This is the only book that addresses the relations between religion, Protestant missions, and empire building, linking together all three fields of study by taking as its starting point the early eighteenth century Anglican initiatives in colonial North America and the Caribbean. It considers how the early societies of the 1790s built on this inheritance, and extended their own interests to the Pacific, India, the Far East, and Africa. Fluctuations in the vigor and commitment of the missions, changing missionary theologies, and the emergence of alternative missionary strategies, are all examined for their impact on imperial expansion. Other themes include the international character of the missionary movement, Christianity's encounter with Islam, and major figures such as David Livingstone, the state and politics, and humanitarianism, all of which are viewed in a fresh light.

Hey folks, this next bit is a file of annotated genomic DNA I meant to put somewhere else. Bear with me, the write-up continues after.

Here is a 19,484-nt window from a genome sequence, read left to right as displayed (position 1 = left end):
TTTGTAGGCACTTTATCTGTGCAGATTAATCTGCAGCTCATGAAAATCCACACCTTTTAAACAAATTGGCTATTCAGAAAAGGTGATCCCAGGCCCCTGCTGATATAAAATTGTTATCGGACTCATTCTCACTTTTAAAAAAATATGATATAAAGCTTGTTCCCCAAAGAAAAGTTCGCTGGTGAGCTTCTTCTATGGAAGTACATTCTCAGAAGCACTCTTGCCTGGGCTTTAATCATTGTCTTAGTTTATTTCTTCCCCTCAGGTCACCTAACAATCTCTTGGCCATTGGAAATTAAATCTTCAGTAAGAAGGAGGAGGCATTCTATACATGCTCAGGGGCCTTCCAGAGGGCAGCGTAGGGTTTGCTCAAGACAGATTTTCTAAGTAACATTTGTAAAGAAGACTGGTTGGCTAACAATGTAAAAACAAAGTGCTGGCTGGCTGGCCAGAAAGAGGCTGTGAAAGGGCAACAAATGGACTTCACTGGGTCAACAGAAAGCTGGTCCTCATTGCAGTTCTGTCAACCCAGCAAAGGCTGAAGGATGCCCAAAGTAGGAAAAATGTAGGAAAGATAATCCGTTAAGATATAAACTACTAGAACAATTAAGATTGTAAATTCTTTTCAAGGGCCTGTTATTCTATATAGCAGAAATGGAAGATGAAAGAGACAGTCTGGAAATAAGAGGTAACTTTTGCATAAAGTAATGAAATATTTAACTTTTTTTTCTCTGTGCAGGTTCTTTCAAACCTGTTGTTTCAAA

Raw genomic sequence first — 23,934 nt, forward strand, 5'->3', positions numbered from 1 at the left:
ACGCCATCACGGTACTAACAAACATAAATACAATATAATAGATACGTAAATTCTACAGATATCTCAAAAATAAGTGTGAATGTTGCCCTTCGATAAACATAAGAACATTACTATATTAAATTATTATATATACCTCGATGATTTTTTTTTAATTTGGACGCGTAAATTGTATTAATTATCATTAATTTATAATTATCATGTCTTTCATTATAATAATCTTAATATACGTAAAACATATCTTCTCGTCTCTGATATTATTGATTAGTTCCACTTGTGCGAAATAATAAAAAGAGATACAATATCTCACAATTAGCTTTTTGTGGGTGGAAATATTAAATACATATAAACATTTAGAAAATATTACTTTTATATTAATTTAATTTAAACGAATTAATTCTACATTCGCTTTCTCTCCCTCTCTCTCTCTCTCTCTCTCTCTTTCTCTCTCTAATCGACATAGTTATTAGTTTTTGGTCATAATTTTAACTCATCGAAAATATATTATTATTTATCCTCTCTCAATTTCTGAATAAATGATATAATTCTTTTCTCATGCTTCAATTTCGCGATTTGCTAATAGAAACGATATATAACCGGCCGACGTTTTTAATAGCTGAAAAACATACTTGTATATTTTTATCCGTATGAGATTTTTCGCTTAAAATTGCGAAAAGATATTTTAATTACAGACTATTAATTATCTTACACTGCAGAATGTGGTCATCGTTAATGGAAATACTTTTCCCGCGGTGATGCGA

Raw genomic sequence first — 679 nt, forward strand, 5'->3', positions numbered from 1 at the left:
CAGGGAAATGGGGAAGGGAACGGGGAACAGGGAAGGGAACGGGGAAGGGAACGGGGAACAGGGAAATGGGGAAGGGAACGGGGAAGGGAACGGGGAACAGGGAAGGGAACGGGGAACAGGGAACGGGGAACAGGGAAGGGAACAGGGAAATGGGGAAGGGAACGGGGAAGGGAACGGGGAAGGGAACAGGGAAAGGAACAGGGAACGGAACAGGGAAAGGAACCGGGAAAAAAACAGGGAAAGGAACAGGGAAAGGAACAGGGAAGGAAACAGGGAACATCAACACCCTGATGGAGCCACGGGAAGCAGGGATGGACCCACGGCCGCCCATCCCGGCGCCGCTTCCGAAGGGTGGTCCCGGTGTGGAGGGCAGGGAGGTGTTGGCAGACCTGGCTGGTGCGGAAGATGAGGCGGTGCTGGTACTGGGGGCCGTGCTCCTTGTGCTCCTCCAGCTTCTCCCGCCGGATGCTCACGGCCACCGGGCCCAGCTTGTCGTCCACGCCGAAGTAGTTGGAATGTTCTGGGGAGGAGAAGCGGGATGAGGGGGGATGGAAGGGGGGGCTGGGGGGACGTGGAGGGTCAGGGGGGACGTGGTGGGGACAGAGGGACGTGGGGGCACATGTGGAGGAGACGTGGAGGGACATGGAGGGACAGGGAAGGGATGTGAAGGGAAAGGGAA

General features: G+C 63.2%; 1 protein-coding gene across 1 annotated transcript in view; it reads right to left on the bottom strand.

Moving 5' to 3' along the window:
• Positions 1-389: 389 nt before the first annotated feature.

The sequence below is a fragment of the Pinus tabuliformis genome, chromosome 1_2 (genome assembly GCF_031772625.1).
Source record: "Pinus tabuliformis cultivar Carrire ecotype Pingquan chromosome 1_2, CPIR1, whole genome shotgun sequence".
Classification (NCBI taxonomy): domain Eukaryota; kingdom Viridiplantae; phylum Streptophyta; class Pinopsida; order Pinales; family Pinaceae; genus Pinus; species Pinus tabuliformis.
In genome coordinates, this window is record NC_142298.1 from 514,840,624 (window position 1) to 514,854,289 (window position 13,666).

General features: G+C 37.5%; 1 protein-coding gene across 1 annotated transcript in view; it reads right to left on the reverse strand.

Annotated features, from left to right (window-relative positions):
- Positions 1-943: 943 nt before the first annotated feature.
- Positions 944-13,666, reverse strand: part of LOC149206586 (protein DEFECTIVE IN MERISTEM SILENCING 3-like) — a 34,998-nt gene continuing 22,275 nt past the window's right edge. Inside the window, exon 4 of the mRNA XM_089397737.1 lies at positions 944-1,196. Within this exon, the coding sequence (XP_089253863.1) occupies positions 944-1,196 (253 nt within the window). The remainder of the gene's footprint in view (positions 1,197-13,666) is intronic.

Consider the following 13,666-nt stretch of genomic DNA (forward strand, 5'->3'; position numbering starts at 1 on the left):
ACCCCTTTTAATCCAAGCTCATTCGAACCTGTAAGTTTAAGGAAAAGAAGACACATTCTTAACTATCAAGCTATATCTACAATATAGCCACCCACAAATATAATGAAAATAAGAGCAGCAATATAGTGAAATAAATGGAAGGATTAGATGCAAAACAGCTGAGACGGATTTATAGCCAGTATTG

"Porter is one of very few writers on the missionary movement who combines a secure grasp of the various dimensions of the imperial context with a recognition that the theological preoccupations of the missionaries and their supporters need to be taken seriously. It will appeal to both specialists and students alike."--Brian Stanley, University of Cambridge